The Naturalist's Corner: 20 years are in the can; as they say in the biz

I can’t, thinking back now, remember what the two floors below us were at 9 Main Street, in 1999 when this adventure known as The Smoky Mountain News took flight. I can, however, testify those five or six of us stuck around in the nooks and crannies of that third floor, all with electric heaters under our desks during the winter of 1999 were not thinking about where or what The Smoky Mountain News would be in 20 years.

Loving every word of it, all 630,000

Let’s start with some basic mathematics.

For 20 years, I have reviewed books for The Smoky Mountain News. For some of those years, I shared the position of reviewer with that fine storyteller and playwright, Gary Carden. Occasionally, too, others like writer and poet Thomas Rain Crowe have published reviews in this space.

This must be the place: No fear or shame in the dignity of your experience, language and knowledge

The first week I lived and worked in Western North Carolina, I slept underneath my desk in the old newsroom of The Smoky Mountain News on Church Street in downtown Waynesville.

Twenty years later, another edition done

In the beginning, one doesn’t even think about the long run. When you’re fighting every day to survive, there’s no time to look over your shoulder. Slow down long enough to take in what’s in the rearview mirror, and you’re all too likely to get eaten alive by those who would love nothing better than to chew up and spit out the upstart.

1999: Smokies works to overcome hurdles

It’s no coincidence that the Great Smoky Mountains National Park was the subject of The Smoky Mountain News’ first-ever front-page story in the paper’s inaugural issue June 2, 1999.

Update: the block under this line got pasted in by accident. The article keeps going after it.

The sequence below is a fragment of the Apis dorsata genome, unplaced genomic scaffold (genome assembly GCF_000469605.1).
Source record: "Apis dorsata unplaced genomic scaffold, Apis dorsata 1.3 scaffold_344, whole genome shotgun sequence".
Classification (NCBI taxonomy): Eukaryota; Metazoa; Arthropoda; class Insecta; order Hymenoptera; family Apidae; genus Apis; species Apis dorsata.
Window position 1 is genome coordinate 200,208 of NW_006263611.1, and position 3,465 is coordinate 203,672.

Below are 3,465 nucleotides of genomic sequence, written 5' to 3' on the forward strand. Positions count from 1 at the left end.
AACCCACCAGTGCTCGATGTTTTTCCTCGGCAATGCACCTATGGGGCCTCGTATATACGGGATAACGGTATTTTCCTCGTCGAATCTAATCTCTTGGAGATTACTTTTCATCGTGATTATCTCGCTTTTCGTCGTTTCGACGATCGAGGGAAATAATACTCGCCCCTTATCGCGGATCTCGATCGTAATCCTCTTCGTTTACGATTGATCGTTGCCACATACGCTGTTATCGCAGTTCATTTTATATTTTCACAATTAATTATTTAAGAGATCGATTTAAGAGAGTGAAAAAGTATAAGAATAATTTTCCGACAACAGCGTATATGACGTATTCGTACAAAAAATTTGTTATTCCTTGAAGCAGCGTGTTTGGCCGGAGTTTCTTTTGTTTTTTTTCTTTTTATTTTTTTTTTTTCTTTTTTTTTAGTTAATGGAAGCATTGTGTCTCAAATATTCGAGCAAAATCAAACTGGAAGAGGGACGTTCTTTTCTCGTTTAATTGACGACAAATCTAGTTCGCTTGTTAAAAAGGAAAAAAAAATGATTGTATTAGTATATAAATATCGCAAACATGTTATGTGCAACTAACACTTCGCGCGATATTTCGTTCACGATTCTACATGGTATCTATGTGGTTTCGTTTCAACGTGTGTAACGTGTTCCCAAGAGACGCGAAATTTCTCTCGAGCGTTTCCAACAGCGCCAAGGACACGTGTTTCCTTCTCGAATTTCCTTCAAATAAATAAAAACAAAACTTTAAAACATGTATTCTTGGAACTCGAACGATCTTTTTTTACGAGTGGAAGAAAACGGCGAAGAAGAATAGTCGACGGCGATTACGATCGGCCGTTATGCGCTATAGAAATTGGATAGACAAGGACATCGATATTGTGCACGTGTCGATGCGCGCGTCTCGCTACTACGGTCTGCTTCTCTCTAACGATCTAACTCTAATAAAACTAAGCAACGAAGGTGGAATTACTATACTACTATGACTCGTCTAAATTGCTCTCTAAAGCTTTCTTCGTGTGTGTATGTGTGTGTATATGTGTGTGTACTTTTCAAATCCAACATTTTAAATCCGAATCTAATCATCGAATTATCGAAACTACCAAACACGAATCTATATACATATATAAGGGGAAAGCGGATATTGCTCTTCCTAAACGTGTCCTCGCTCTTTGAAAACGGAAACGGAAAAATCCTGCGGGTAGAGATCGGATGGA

2001: Elk return to Western North Carolina

“A large herd gathered last week on a remote, historical farmstead maintained by the Great Smoky Mountains National Park, in Cataloochee Valley,” Don Hendershot wrote for The Smoky Mountain News on Feb. 7, 2001. “The herd, however, were bipeds — nearly 900 people were in attendance for the first of three scheduled elk releases.”

2003: The end of Eric Rudolph’s run

He was a seasoned dumpster diver by now. For the last three summers, he’d regularly swoop down in the dead of night to go “shopping,” collecting fruits and veggies to preserve for the winter. 

2004: Floods ravage Western North Carolina

The tiny central Haywood County town of Clyde lies more than 270 miles from the Atlantic Ocean, more than 400 miles from the Gulf of Mexico and more than 2,500 feet above both of them, so it must have seemed like a cruel joke when back-to-back hurricanes over the course of about a week caused unprecedented regional flooding. 

2005: State passes education lottery system

Nearly 15 years after the North Carolina General Assembly narrowly passed a bill establishing an education lottery system, state legislators and local school districts are still arguing over how the revenue should be spent. 

2007: Journey from the Road to Nowhere

If you can’t understand why people in Swain County are distrustful of the federal government, then you are among those unfamiliar with the history of the infamous Road to Nowhere. 

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